Christ's One, Holy, Catholic, and Apostolic Church. Anniversaries are good times for reflections, so here are some of my reflections on beign a deacon?
First, I am still being formed as a Deacon. This is a life long process and I am sure every clergy person will tell you. How am I different today than I was five years ago? I am not so quick to step in. I urge others to step in so that they, too, can find the joy that comes from serving God by serving His people. I understand even better my role as a servant and as a minister. I represent Jesus and the Church to God's people outside and inside the Church. When I was first ordained, I thought that the locus of ministry for a deacon was mainly outside the Church. I now find that deacons minister inside the Church as well as outside the Church.
I also see authority differently. All authority that I have is given to me on a temporary basis. There is very little that I can demand to do and almost nothing I should insist on. I work for the Bishop and serve where and when he chooses. A great example of this came up last week. I had prepared a confirmation class and our Bishop Suffragan was making his first visit to St. James to baptize and confirm on Pentecost. However, there is a small congregation in one of Dallas' suburbs whose supply priest was not available and the diocese could not find another supply priest for Pentecost, so the Bishop sent me to do a Deacon's Administration from the Reserve Sacrament. I would have loved to be at my home parish to see the class I prepared and worked with since January be confirmed and take their place as ministers in the Church, but the Bishop had other needs and sent me to fulfill those needs. As an added bonus, I got a chance to preach on Pentecost! Deacons very rarely get to preach on major feast days.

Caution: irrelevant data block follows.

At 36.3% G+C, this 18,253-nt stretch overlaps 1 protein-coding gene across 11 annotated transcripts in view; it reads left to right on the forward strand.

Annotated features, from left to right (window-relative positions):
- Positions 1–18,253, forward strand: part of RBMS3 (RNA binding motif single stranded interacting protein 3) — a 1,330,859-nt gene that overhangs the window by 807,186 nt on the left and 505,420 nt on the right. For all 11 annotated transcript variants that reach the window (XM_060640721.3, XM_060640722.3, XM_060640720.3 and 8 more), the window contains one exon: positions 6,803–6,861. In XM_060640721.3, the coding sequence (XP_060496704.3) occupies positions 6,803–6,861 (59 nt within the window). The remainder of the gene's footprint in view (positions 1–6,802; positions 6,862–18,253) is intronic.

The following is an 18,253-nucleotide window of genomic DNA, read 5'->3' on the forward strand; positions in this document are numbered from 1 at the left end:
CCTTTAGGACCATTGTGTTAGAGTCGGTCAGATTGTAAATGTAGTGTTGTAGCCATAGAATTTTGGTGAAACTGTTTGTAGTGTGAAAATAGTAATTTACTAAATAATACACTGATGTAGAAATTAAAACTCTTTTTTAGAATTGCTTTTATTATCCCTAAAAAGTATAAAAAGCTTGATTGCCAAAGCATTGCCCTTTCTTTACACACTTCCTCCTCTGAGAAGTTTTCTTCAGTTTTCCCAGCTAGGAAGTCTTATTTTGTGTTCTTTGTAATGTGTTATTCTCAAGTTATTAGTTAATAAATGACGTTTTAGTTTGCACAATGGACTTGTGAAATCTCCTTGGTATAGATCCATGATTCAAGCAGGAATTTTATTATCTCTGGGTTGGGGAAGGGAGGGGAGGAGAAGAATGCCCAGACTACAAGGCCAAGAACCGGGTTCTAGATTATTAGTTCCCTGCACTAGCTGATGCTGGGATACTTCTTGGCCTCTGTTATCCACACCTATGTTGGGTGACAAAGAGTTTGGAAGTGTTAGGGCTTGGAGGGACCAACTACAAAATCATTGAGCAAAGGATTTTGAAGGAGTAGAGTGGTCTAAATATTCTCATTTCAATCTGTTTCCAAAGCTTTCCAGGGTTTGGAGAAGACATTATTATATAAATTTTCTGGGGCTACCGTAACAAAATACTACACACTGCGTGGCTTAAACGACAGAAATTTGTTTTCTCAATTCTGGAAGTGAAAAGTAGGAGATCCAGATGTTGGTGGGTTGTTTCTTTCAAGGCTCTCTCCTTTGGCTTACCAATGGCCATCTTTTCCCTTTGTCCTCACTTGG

As a deacon - and especially as a non-stipendary deacon - I stand with one foot in the Church and one in the secular world and I act as a sort of bridge between the Church and the world. I bring the concerns of the world to the attention of the Church (particularly in terms of prison ministry) and I bring the message of reconciliation from the Church to the lost and needy of the world.
In the past five years, I have been changed and I continue to be changed. I find great joy and satisfaction in my service. May God continue to form me as His deacon, servant, and minister.